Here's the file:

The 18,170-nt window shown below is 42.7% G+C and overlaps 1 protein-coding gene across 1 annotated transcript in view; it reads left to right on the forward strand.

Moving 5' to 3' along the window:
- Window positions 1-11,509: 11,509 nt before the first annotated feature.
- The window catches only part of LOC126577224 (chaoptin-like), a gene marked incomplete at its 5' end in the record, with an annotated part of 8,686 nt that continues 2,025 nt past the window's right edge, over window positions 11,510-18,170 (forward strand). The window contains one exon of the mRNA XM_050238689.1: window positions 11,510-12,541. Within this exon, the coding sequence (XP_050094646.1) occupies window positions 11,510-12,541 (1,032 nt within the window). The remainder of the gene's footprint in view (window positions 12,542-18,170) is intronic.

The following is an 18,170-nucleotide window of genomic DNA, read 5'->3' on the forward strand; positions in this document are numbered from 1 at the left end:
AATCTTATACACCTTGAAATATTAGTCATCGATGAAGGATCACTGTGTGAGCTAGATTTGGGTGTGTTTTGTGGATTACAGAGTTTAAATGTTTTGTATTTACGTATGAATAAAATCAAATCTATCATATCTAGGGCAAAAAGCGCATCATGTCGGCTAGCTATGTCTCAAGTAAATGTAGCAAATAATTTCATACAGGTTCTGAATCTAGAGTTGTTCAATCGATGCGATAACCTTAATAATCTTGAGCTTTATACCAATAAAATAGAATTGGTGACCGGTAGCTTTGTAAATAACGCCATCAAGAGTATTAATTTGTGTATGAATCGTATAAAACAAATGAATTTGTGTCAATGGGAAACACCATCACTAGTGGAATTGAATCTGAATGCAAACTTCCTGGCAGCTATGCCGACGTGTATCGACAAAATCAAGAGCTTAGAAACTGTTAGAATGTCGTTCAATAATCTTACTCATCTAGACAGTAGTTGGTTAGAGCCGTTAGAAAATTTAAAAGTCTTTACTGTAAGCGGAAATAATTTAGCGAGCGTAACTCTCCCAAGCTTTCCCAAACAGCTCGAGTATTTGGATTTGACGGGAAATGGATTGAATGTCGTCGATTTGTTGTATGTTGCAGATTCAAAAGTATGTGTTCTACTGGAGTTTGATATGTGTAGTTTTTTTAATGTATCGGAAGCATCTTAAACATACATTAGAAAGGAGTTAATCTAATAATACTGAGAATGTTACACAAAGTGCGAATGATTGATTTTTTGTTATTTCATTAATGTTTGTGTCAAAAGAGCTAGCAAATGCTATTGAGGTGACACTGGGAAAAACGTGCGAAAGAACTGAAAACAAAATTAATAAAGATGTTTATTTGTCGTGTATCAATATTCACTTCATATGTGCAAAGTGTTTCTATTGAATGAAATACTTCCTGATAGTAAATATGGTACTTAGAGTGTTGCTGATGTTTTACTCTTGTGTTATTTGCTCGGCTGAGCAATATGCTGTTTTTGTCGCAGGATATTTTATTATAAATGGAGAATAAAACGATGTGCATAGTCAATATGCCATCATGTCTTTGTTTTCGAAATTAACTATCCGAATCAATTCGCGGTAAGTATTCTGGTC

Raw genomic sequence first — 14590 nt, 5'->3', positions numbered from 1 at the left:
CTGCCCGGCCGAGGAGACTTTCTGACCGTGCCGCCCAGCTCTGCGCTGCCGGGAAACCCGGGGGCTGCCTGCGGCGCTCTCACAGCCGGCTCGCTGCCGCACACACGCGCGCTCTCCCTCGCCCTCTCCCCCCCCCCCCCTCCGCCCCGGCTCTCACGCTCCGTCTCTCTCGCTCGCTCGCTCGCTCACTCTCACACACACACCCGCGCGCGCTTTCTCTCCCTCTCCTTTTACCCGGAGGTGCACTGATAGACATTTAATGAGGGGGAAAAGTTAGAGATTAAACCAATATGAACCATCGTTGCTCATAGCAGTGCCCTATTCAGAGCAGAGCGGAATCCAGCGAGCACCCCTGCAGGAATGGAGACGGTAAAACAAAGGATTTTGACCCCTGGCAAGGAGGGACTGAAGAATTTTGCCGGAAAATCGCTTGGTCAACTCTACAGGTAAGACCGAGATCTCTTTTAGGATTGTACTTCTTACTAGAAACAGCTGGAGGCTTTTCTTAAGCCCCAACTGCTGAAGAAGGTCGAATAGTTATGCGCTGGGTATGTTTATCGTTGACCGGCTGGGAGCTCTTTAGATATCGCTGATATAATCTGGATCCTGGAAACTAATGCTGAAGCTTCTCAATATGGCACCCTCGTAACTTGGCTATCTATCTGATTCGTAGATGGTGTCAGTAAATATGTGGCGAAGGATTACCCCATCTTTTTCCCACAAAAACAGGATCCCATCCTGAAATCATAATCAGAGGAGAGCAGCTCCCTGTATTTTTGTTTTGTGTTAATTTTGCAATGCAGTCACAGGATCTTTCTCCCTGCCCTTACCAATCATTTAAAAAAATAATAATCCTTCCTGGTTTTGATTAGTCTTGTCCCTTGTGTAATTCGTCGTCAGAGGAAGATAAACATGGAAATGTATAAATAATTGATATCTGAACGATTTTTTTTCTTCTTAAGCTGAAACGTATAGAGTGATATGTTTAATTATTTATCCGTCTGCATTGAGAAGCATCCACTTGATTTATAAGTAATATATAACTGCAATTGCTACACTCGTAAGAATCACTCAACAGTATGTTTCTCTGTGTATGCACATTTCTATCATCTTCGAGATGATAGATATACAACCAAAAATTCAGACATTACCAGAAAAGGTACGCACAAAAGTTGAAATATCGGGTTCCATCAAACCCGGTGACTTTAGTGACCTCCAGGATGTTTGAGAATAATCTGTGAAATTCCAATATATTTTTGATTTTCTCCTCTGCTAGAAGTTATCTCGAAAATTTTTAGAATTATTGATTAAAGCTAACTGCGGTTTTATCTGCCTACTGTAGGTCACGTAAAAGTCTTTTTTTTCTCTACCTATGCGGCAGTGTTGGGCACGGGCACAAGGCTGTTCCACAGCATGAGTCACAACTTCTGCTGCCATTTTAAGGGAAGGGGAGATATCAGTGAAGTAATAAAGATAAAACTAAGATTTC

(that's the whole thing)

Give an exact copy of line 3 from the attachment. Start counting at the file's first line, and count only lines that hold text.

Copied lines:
- Window positions 1-11,509: 11,509 nt before the first annotated feature.